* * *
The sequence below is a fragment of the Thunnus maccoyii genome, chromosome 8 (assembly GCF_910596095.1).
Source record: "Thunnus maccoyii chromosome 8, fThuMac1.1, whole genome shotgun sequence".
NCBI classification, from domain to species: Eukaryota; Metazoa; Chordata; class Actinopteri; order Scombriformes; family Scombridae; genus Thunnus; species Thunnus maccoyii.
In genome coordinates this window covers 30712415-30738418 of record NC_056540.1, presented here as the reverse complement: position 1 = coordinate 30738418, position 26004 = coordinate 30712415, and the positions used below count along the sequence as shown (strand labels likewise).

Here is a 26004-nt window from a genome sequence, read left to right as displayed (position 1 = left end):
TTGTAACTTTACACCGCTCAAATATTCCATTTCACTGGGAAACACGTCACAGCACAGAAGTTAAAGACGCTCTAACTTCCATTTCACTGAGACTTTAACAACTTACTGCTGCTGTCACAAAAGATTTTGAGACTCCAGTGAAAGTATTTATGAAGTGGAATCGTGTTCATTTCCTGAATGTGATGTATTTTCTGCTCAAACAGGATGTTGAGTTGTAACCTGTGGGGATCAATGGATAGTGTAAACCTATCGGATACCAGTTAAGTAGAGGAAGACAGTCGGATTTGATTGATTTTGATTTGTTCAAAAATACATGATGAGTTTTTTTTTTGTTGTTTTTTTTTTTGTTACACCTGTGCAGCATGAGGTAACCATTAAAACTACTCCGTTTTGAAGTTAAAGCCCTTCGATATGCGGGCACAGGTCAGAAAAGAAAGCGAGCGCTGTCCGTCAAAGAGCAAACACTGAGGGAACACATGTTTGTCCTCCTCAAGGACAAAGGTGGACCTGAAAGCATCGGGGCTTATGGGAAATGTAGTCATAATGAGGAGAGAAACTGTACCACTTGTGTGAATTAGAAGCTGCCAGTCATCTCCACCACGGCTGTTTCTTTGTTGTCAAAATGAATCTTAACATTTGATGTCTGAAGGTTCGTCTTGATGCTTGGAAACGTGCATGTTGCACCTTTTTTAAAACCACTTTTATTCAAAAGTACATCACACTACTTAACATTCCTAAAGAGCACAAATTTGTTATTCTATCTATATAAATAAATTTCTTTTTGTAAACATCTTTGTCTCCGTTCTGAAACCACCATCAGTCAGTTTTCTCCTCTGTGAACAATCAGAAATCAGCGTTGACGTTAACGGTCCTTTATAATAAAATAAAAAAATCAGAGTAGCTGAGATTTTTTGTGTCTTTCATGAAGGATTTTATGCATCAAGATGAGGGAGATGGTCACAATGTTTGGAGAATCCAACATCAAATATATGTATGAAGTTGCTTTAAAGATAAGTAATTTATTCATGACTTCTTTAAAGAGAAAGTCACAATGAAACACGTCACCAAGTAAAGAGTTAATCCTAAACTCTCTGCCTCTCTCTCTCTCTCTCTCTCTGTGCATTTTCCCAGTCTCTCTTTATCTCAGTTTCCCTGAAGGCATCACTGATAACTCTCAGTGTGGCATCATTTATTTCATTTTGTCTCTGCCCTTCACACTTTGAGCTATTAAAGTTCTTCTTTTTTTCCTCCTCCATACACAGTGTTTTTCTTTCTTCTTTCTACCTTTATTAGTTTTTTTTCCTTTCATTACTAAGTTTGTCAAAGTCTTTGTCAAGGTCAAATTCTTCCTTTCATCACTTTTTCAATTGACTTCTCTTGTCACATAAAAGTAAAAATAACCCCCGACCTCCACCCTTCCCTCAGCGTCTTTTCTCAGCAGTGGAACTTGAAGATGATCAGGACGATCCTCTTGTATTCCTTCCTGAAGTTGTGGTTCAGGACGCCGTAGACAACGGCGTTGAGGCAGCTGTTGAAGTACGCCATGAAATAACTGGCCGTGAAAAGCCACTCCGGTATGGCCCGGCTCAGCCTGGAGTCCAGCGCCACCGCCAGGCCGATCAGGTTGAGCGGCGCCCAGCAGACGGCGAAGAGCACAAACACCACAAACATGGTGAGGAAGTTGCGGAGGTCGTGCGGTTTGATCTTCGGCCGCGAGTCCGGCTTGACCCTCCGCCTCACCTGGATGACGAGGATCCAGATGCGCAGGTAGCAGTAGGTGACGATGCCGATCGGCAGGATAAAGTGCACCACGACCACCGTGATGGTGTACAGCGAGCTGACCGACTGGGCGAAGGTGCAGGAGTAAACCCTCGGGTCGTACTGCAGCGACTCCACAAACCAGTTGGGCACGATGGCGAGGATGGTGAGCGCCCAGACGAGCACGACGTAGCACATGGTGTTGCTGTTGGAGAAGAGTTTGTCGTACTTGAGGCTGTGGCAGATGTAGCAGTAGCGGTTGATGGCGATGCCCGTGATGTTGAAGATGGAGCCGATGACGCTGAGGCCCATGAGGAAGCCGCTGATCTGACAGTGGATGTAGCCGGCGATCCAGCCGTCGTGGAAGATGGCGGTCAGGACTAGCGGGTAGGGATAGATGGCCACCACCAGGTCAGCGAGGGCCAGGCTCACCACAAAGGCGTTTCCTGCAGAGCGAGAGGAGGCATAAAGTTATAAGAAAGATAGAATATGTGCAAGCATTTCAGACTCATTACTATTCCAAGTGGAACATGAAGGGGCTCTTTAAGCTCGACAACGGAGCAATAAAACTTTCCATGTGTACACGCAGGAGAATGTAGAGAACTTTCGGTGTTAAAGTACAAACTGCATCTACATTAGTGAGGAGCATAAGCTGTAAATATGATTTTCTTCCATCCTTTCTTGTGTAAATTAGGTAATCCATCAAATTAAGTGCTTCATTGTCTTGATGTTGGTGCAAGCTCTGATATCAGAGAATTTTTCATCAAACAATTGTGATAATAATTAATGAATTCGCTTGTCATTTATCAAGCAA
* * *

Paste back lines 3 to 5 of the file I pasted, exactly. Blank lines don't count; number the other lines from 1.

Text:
NCBI classification, from domain to species: Eukaryota; Metazoa; Chordata; class Actinopteri; order Scombriformes; family Scombridae; genus Thunnus; species Thunnus maccoyii.
In genome coordinates this window covers 30712415-30738418 of record NC_056540.1, presented here as the reverse complement: position 1 = coordinate 30738418, position 26004 = coordinate 30712415, and the positions used below count along the sequence as shown (strand labels likewise).

Here is a 26004-nt window from a genome sequence, read left to right as displayed (position 1 = left end):